Are 24 word Bitcoin seed phrases better than 12 words for security?

At the heart of crypto wallet security lies the seed phrase, a string of words that serves as the master key to accessing and recovering digital assets. While both 12-word and 24-word seed phrases are commonly used, the differences in their security implications have been debated within the crypto community.

The 12-word seed phrase provides 128 bits of entropy and has been the standard for many crypto wallets. This level of entropy translates to an astronomical number of possible combinations, making it highly resistant to brute-force attacks with current technology. In contrast, 24-word seed phrases offer 256 bits of entropy, doubling the theoretical security.

However, the practical security gain from using a 24-word phrase over a 12-word one is not as substantial as the numbers suggest. The effective security of Bitcoin’s elliptic curve cryptography (secp256k1) is 128 bits. This means that regardless of the seed phrase length, an attacker cannot reduce the number of steps required to calculate a private key from a public key below this threshold.

12 words is enough

Adam Back, a prominent cryptographer and CEO of Blockstream, has advocated for the sufficiency of 12-word seeds, stating that they provide adequate security for most users. The shift towards 24-word phrases in some hardware wallets, such as Trezor, was primarily driven by specific implementation requirements rather than a pressing need for enhanced security.

The real security challenge often lies not in the length of the seed phrase but in how users store and protect it. Both 12-word and 24-word phrases are vulnerable to phishing attacks, physical theft, and user error in storage. A securely stored 12-word phrase is far more effective than a carelessly handled 24-word one.

From a user experience perspective, 12-word phrases offer distinct advantages. They are easier to write down, remember, and input, reducing the likelihood of errors during wallet recovery processes. This simplicity can be crucial in high-stress situations where users need to access their funds quickly.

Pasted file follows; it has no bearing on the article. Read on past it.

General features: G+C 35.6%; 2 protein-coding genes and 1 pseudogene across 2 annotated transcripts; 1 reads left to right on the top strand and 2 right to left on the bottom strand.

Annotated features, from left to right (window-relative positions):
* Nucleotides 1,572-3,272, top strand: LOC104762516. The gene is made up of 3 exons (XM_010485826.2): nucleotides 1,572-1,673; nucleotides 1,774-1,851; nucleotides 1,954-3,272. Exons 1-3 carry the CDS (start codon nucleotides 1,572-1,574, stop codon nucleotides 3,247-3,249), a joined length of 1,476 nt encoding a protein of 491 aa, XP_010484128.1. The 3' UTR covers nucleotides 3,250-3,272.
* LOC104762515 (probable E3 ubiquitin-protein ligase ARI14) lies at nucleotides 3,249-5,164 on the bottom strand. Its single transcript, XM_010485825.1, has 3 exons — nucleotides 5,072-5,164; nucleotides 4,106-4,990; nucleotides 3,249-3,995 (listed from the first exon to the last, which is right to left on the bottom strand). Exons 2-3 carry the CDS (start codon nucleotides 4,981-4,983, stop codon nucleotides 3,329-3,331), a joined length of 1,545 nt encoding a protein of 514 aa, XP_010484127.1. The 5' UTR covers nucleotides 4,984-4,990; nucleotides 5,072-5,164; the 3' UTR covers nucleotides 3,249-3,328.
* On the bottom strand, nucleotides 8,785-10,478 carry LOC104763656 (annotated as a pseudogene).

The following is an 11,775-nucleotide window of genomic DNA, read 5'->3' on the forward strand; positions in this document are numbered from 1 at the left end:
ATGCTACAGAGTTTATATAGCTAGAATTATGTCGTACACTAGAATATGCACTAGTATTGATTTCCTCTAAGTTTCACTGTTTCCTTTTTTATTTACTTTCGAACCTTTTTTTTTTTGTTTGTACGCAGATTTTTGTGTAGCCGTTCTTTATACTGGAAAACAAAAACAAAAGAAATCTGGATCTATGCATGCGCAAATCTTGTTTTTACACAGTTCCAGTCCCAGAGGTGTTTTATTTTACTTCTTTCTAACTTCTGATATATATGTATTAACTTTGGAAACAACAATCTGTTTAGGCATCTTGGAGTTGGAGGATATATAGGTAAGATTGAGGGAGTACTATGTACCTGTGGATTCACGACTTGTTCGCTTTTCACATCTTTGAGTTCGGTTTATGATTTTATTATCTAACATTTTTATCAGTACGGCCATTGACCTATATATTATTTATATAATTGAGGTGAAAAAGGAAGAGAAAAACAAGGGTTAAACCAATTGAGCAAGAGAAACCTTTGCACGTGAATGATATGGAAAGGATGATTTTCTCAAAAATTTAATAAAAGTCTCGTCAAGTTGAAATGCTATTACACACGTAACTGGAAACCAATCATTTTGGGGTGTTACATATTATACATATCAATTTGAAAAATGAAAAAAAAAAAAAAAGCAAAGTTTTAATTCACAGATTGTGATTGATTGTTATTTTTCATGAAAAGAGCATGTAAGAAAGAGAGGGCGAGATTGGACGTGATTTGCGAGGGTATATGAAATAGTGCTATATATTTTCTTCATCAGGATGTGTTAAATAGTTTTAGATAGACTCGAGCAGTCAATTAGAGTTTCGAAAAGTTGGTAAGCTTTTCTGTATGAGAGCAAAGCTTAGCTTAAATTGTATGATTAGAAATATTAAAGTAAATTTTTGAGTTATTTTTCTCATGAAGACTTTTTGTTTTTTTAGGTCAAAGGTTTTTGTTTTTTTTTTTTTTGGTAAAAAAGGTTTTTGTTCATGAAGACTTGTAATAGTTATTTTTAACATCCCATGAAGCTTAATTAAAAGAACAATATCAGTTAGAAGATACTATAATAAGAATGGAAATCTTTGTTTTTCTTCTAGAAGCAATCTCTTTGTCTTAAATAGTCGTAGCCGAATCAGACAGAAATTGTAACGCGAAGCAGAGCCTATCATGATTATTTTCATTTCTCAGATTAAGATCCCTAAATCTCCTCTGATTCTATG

While 24-word phrases do provide a higher level of theoretical security, the practical benefits in the context of current cryptographic standards are marginal. The additional complexity they introduce may even lead to increased user errors, potentially compromising security.

Using 24-word phrases might be justified as an extra precautionary measure for institutional or high-value accounts. However, a properly secured 12-word seed phrase offers more than sufficient protection against potential threats for the average user.

Where 24 words may be better

Wei Dai, a renowned cryptographer and creator of b-money, offers a nuanced perspective on the security implications of seed phrase lengths. He emphasizes that while a 12-word seed phrase (128 bits of entropy) is theoretically sufficient for single-user security when hashed to a 256-bit key, the situation changes dramatically in a multi-user environment.

Dai points out that this construction can only support up to 2^64 keys before risking collisions, a limitation that becomes significant in real-world deployments where millions of users generate wallets. His insight illustrates the importance of considering concrete security bounds and more comprehensive security models that go beyond single-user scenarios.

As the crypto ecosystem evolves, so do the security measures surrounding it. Some wallet providers now offer customizable entropy options, allowing users to choose between 12, 18, or 24 words based on their personal security preferences and risk assessments. Options such as Shamir Secret Sharing are also available on some hardware wallets using 20 or 33 words.

Ultimately, the choice between a 12-word and 24-word seed phrase should be based on a user’s specific needs, technical comfort level, and risk profile. While the longer phrase may offer a psychological sense of increased security, users should remember that the most critical factor in protecting their digital assets is their seed phrase’s careful handling and storage, regardless of its length.

Education on best practices for seed phrase management remains crucial. Whether opting for 12, 18, 20, 24, or 33 words, users must prioritize secure storage methods, such as offline backups and hardware wallets, to ensure the safety of their digital assets in an increasingly complex digital landscape.


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